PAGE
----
Quantum entanglement is just one of the many weird things that pop up when you try to understand the laws governing the world of subatomic particles. The phenomenon of entanglement — wherein two particles can be separated by billions of light-years and yet be instantly affected by changes to the quantum state of one another — seems so outlandish that even Albert Einstein (the essence of intelligence anthropomorphized) had trouble wrapping his head around the concept.

Despite Einstein’s reservations, though, quantum entanglement has been empirically observed several times over the past few decades. The “spooky action at a distance” — as the famed physicist once derisively called it — is very real.

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In a series of experiments — described in a study published Wednesday in the journal Nature Communications — a team of researchers has now shown that quantum entanglement persists even at high accelerations. The experiments not only help scientists deepen their understanding of quantum mechanics, they also help them take a step toward the holy grail of particle physics — the unification of quantum mechanics and relativity.

In their experiments, the researchers subjected pairs of entangled photons to accelerations of up to 30g (or 30 times the acceleration due to gravity a free-falling object experiences on Earth) in centrifuges.

“Detectors mounted on the crate monitored the photons' entanglement during the experiments. Analysing the data, the physicists could calculate an upper bound of disadvantageous effects of acceleration on entanglement,” the University of Vienna explained in a statement. “The data showed that entanglement quality did not significantly exceed the expected contribution of background noise.”

Not only do the experiments prove that the phenomenon of entanglement is strong enough to persist even in experiments that may one day be carried out on a satellite or an accelerated spacecraft, they also suggests quantum mechanical entanglement of photon pairs can be tested while the particles undergo relativistic acceleration — conditions under which attempts to unify quantum mechanics and relativity into an overarching “theory of everything” can be made.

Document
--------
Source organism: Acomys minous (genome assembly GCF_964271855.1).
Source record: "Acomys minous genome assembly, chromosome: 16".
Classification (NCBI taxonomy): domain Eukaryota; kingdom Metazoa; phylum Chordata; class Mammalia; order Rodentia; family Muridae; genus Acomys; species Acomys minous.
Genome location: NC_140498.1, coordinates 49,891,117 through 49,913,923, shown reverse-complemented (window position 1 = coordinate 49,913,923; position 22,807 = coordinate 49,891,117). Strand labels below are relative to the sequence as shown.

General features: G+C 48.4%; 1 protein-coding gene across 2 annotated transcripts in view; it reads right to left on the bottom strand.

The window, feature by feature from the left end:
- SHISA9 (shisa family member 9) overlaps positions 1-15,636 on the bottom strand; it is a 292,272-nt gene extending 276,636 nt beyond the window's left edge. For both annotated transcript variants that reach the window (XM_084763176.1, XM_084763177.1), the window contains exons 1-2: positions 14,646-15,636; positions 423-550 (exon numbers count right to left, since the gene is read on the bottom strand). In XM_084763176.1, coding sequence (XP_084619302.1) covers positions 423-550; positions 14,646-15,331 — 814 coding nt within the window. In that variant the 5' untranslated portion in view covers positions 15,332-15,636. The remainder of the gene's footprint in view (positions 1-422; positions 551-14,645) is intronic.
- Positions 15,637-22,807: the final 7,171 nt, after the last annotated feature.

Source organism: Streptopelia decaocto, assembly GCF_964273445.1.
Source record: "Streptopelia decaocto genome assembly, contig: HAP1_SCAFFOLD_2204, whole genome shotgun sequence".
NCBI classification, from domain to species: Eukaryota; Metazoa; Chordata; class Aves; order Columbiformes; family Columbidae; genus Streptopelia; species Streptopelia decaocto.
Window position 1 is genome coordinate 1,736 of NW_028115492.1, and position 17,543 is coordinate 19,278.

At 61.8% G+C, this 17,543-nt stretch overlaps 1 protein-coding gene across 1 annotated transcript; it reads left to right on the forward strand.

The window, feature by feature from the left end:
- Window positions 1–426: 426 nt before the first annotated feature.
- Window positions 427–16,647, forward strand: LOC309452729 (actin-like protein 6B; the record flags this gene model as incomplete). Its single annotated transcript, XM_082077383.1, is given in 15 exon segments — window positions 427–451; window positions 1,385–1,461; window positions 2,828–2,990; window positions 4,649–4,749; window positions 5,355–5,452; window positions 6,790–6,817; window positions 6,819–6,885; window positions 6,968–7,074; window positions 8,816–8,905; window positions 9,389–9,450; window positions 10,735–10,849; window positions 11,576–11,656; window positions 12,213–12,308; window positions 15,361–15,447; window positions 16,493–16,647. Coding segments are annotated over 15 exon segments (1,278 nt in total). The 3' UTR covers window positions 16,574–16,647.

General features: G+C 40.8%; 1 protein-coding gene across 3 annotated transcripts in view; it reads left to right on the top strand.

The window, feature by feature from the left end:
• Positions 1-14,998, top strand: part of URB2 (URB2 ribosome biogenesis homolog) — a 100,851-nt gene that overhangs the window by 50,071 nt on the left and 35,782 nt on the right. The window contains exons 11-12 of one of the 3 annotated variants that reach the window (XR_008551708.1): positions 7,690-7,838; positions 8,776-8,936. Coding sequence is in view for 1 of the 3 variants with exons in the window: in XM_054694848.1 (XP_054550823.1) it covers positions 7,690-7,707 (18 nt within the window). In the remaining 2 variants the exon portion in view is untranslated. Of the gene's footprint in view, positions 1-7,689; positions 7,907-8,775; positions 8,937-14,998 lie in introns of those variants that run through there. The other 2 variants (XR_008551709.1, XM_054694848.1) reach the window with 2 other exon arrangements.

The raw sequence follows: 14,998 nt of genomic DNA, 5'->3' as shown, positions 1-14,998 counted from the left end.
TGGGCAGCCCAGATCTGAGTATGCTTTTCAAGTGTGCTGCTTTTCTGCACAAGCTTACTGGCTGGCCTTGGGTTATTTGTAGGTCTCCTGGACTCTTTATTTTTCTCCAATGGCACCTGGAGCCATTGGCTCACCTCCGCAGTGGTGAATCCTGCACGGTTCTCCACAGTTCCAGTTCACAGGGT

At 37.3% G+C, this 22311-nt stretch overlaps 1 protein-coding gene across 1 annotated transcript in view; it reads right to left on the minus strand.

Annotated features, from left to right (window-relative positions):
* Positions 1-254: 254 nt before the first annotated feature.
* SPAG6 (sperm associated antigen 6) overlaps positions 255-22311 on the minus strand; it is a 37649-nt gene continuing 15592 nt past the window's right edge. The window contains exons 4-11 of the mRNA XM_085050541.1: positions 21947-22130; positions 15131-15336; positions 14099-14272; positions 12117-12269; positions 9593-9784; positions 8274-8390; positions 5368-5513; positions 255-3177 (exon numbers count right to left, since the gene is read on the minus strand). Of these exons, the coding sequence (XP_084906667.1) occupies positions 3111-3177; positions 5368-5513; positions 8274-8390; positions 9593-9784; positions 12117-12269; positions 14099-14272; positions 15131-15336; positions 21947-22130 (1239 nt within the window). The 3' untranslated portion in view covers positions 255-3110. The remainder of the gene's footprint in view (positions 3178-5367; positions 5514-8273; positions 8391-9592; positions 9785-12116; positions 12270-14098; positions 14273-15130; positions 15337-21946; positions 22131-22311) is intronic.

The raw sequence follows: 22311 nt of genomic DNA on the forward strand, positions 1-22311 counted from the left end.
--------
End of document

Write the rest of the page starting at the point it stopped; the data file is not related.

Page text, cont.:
Currently, the universe we live in obeys two seemingly incompatible laws — quantum mechanics, which governs the behavior of subatomic particles; and relativity, which describes how clumps of atoms, such as humans, stars and galaxies, behave. Formulating an all-encompassing theory of everything, one that resolves the apparent contradictions between quantum mechanics and relativity has, for the longest time, been the main goal of particle physicists.

This, however, is easier said than done. The seemingly insurmountable problem is that gravity, which is a product of massive objects warping space-time — as explained by Einstein’s theory of general relativity — does not follow the laws of quantum physics.

“As long as these descriptions of nature remain confined to their own scope of application, they cannot contribute to a unified theory that captures physics at the boundary between these specialized regimes,” the researchers wrote in the study. “ Our experimental platform represents a testbed that can readily be upgraded for measurements with higher precision, by using a ultra-bright source of entangled photons, and higher-dimensional degrees of freedom, such as energy-time entanglement.”